Dean Baker’s piece “The GM Bailout Makes the Most of a Bad Situation”  is irresponsibly misinformed, Letter to the Editor, POLITICO by Lucas van Praag

American International Group is, and was, one of the largest insurance companies in the world. As part of our ordinary course of business, we insured some of the risk we had assumed on behalf of our clients with AIG. Our contracts included the obligation on AIG’s part to provide us with cash collateral in the event that the underlying value of the assets it was insuring for us declined.

When asset values began to decline, AIG regularly disputed the amount of collateral it was required to provide. In response, we spent over $100 million to buy additional insurance from other major financial institutions in order to hedge our exposure to AIG and minimize the risk to which our shareholders were exposed. As a result of what most people would think of as prudent risk management, we had no direct economic exposure to AIG and would not have suffered a loss if AIG had collapsed.

Baker asserts that we were guilty of bad business judgment by entering into agreements with a company that was not able to make good on its commitments. He may not be aware that at the time we bought insurance from AIG, it was one of the strongest companies in its field. However, he inexplicably ignores the fact that AIG had a legal obligation to honor its contracts to us and to hundreds of thousands of others. If it had failed to do so, it would have been in default and would likely have collapsed.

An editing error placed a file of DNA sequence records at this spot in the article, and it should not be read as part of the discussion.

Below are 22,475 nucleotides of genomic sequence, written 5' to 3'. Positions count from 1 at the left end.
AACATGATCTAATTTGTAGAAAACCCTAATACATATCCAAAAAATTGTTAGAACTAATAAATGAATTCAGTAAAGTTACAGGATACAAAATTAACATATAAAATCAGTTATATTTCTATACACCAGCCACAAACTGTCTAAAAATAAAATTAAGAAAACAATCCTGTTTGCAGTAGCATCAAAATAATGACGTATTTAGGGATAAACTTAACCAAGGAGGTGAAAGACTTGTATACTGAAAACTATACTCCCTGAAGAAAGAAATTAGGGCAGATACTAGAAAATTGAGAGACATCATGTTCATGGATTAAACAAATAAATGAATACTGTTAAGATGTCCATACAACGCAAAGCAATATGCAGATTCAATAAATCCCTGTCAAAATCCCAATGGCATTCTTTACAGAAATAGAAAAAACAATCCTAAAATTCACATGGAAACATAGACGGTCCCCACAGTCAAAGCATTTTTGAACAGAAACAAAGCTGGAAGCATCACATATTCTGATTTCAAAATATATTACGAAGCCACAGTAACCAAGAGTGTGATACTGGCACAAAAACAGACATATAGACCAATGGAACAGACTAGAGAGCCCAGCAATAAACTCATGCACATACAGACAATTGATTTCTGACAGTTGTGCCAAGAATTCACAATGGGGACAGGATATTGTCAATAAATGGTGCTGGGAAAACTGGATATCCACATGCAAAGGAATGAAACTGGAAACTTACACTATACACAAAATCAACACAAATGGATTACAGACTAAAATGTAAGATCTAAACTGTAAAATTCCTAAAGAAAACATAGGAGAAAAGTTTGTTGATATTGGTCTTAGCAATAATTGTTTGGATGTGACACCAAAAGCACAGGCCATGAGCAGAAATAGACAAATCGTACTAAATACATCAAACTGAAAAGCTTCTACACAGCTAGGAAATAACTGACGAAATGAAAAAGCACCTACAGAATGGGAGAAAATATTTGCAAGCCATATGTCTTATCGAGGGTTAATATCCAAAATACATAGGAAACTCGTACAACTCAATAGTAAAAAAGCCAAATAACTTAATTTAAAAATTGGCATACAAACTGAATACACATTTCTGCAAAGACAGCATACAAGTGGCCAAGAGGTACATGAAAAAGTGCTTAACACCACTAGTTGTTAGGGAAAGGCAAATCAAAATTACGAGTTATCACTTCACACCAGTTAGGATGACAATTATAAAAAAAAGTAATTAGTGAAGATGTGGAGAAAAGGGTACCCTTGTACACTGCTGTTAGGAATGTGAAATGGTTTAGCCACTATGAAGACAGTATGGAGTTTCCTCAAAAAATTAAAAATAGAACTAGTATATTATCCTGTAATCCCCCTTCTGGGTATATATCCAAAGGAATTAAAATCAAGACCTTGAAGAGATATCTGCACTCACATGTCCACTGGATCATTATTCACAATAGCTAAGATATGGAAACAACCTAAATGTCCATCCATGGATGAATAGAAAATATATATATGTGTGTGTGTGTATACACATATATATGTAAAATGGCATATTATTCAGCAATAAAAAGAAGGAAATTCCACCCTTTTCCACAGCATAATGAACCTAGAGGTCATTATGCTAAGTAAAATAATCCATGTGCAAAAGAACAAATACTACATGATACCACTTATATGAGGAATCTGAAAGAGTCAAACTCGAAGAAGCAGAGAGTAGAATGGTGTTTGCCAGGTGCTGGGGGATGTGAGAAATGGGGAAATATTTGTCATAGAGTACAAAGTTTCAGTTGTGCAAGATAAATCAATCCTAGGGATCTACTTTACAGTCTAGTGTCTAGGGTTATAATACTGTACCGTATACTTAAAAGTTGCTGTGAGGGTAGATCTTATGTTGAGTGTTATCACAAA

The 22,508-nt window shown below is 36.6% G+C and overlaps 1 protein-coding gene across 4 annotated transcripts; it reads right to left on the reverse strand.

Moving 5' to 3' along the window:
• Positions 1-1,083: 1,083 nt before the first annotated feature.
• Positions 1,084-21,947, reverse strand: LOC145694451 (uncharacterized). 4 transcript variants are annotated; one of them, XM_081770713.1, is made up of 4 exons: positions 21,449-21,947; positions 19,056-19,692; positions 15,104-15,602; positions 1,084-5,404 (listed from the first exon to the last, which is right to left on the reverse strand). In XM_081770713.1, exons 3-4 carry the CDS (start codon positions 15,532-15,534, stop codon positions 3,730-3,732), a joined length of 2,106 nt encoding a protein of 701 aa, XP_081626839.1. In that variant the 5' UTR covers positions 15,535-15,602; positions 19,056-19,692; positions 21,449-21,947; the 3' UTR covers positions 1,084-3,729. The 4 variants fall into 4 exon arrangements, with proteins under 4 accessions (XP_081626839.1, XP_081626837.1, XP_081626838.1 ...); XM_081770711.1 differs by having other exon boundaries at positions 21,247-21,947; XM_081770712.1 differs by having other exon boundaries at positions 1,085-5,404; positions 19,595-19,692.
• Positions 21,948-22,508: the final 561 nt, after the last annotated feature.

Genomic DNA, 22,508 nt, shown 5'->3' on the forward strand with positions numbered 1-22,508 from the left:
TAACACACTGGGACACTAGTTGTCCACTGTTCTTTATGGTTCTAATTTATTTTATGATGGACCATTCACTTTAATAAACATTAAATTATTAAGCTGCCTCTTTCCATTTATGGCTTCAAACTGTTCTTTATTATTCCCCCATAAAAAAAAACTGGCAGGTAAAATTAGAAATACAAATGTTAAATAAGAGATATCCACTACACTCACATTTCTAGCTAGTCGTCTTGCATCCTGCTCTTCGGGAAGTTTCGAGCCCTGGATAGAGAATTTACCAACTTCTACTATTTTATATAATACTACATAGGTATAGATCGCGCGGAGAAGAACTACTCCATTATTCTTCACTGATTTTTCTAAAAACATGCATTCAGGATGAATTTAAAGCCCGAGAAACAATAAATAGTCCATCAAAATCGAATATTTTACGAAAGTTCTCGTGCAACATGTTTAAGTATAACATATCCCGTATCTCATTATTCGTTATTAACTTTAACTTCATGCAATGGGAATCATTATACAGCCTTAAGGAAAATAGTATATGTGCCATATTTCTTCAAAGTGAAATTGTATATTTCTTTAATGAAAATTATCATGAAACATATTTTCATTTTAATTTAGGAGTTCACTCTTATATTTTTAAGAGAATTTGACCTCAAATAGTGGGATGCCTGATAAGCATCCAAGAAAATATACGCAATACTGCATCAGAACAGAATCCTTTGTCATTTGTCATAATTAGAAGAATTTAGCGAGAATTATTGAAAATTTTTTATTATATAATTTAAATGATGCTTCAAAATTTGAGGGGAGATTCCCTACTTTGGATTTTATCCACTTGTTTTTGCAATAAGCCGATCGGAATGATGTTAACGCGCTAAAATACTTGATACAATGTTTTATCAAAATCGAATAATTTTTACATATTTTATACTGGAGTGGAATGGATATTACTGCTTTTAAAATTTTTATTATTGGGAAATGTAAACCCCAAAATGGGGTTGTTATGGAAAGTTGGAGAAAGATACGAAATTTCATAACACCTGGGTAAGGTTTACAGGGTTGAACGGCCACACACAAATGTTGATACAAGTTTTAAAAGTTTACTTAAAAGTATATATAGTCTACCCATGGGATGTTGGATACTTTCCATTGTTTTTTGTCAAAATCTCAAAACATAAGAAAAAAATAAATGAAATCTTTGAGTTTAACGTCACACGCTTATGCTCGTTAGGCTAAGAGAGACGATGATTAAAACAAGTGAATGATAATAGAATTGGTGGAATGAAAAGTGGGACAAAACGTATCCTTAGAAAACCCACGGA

As senior government officials have testified, they decided that the default of AIG would result in systemic problems with potentially catastrophic consequences, and so they stepped in to bail out the company. This, arguably, prevented millions of insurance policies held by individuals, corporations, municipalities and governments from becoming worthless and avoided wiping out the life savings of a very large number of people.

The fact that the government acted to prevent the failure of AIG meant that, by definition, the company was able to meet its obligations when they came due.

Baker’s explanation of AIG’s payments to Goldman Sachs is seriously flawed. To give just one example: Of the $12.9 billion that AIG paid us, $4.8 billion was related to securities lending. We had lent AIG $4.8 billion and, as collateral, it had given us high-quality, liquid securities. When the company repaid the loan, we gave it back the securities. If AIG hadn’t repaid us, we would have simply sold the securities and recovered the money we were owed.

It is a pity that Baker did not take the trouble to find out the facts. As a result, your readers have been done a disservice, and Baker has added to the general confusion on this important subject.

Lucas van Praag
Managing Director, Goldman, Sachs & Co.